I’m a graphic designer.
That’s the tribe I chose decades ago and it’s become whoI am.
Graphic Design is a world of purposed creativity.
Ideas that are in service
to commerce and clients and the generation and acquisition of cash money.
It’s all about finding a good hook, putting that thing
in a place where “they”
will see it and then will pick your thing instead of the competition’s thing.
It’s about ideas generated in a short time, based on an inspired marketing
plan, and when successfully done you are celebrated with more work and
lovely trophies from your peers.
The ideas and hooks and “Aha” moments are often found
at night when your
eyes are dry and gritty from staring into a monitor for far too long.
So long that you don’t care anymore about the lengthy creative brief, or the
client’s trendy, woke, off-the-cuff insights and you finally give your mind the
space and time to run free.
Salty, greasy take away food seems to play an important role too.
The ideas are then pressed into software and beautiful pixels and
by target audiences both printed and computerized, and then blasted globally
in pursuit of “likes” and “shares”.
And money. As much money as possible.
Because that’s what matters…right?
And every bit of it is temporary.
Sale ends, year ends, special pricing ends…Friday.
Then, into the proverbial, metaphorical bird cage itgoes.
So, I was really surprised when I started writing.
It’s no less demanding, but it’s after something completely
different than design.
It wants you. And the more of you the better.
And not the you that you think you’re supposed to be or the you your
Momma wants. The real you. The “Warts and all” you as they say.
Maybe design wants the authentic “me” as well, but I sold that to my
clients so long ago I really can’t recognize it now.
I just realized that I can’t find it now.
And that hurts because I want it back…now.
With writing there are no boundaries or “creative briefs”or “sale end dates”.
Anything is possible if you can imagine it and get it down on the page.
But it pushes back hard if you try to rush it. It does not respond at all
to “I need it by 3:00 for a meeting”. It responds to a loose grip and an
easy manor, a casual indifference, like a smile and nod to an old friend
across the bar.
For me the pecking order is crystal clear; the story is in charge.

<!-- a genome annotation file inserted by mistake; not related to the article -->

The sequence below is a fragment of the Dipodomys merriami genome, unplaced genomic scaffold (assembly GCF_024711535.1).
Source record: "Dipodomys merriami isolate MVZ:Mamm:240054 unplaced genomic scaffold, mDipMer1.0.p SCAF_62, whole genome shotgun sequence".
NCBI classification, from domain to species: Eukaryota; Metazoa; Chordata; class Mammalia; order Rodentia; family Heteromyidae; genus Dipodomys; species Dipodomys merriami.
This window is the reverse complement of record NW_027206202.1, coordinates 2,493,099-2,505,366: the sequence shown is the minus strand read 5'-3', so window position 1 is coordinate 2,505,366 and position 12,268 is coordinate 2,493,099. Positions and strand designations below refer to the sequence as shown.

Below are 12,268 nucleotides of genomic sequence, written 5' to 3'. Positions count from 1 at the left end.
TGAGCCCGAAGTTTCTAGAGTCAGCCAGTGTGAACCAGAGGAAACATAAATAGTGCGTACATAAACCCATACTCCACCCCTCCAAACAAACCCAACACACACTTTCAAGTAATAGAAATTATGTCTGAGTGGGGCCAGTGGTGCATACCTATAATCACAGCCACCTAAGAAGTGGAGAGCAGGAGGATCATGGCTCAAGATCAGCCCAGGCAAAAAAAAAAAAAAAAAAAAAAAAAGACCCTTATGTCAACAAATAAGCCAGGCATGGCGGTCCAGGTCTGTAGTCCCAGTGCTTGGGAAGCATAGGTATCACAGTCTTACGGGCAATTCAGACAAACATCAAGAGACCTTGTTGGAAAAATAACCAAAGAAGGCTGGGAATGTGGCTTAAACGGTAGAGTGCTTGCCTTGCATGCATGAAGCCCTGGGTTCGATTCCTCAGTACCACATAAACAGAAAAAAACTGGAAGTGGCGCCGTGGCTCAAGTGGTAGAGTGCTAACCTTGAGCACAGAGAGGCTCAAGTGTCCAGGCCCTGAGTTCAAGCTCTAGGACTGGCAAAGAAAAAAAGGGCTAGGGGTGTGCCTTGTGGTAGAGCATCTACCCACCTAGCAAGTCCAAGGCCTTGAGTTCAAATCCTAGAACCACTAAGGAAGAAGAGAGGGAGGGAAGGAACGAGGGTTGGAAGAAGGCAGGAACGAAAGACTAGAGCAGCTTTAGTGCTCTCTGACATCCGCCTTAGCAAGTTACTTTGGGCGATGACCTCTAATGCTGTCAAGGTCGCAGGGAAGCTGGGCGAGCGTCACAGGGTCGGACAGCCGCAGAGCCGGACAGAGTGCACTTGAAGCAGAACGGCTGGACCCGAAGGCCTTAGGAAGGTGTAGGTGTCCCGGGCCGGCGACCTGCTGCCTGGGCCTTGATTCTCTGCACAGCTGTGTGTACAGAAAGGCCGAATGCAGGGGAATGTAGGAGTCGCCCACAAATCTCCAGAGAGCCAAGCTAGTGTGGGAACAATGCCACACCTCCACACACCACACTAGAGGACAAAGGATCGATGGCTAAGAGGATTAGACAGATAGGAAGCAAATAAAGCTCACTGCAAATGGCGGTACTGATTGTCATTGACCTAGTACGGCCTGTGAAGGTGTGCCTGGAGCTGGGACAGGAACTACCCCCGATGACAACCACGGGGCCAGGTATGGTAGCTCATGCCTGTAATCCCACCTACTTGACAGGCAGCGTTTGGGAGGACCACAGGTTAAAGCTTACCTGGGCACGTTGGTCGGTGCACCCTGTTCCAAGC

You’re working for the story, not the other way around. Sorta like
clients, but way better.
With writing, I’m finding that the best ideas come to visit me in the early
morning, like, crack of dawn early.
They like fresh coffee, the morning darkness just before sunrise, red sky
simmering through the tree branches, and me with a clear head that comes
from a good night’s sleep.
Writing outside on the front porch or on the back patio
facing the woods
really works for me. It’s the sound of the wind in the trees and bird song
that help coax deep thoughts from hidden places below fern and rock.
A sleeping dog on the chair next to me helps too.
Writing is not bound by size or final output specifications.
You don’t have to include a special offer or web site address, the only
thing it asks is that you go on the journey.
One that starts with a genuine truth. One that’s interesting, and universal,
and worthy of expanding on.
Writing extends a hand and says “Follow me, I will take you places that
you never knew existed, and once visited you will never leave…”
It can be the smallest moment that carries the biggest impact.
Like the way your mother hummed to the radio while she packed your
dad’s lunch pail every morning at the kitchen counter.
It is love and protection and emotion and physical sustenance all in Mom’s
daily routine. And all of it performed in washed out, heart patterned pajamas,
to the pop-pop rhythm of the ancient Morningstar coffee percolator, with the
beat-up Philco tube radio tuned in to the local blues review.
The DJ would say something like “Let’s watch the sun come up on another
glorious morning to the beautiful song “Summertime” by Charlie Parker.
One, two, a one, two, three…
Mother would always sway to the music and sing lyrics only half remembered,
then whistle when she didn’t have the words, and hum when her mouth was too
dry to get out a good wet whistle.
This is the glorious performance. With more truth and power than any one
scene or dialogue rehearsed to near perfection on stage or screen.
The beat coming off worn floorboards, sung with a tattered soulful voice,
seasoned by years of labor, and love, expecting little, but giving back much.
But do they, the readers have the ability and empathy to feel it?
The pure, unshakable love that comes from expecting nothing back at all?
When she had everything just right, she would close the lid, snap those
two squeaky latches closed, press the handle on the top down flat, and
then pat it 3 times.
Always 3 times.
That meant that Pop would have a good day, eat well at noon, finish the
shift and return home safely for dinner.
One, two, three…
To me that moment is the story. It’s like when an artist takes a common
item out of the world and places it on a pedestal in a gallery. Without the
world surrounding it, it becomes beauty and statement and art. And by
showing the truth of it, the viewer and the reader are changed forever.
Because it’s real, relatable, honest, and beautiful in its every day.
But you have to see it. And believe in the power of the moments that
we are sadly numb to.
The beauty of the wedding day pales after all the years.
But the reality is that you’re no less beautiful; you’re just used to it.
You’re just used to you.
Writing is like knowing how to do shading with a stick of charcoal,
making a flat circle magically become a dimensional sphere.
You just open your eyes and see it.
The light source and the shadow that it casts.
And realize that the only boundary that really exists, is you.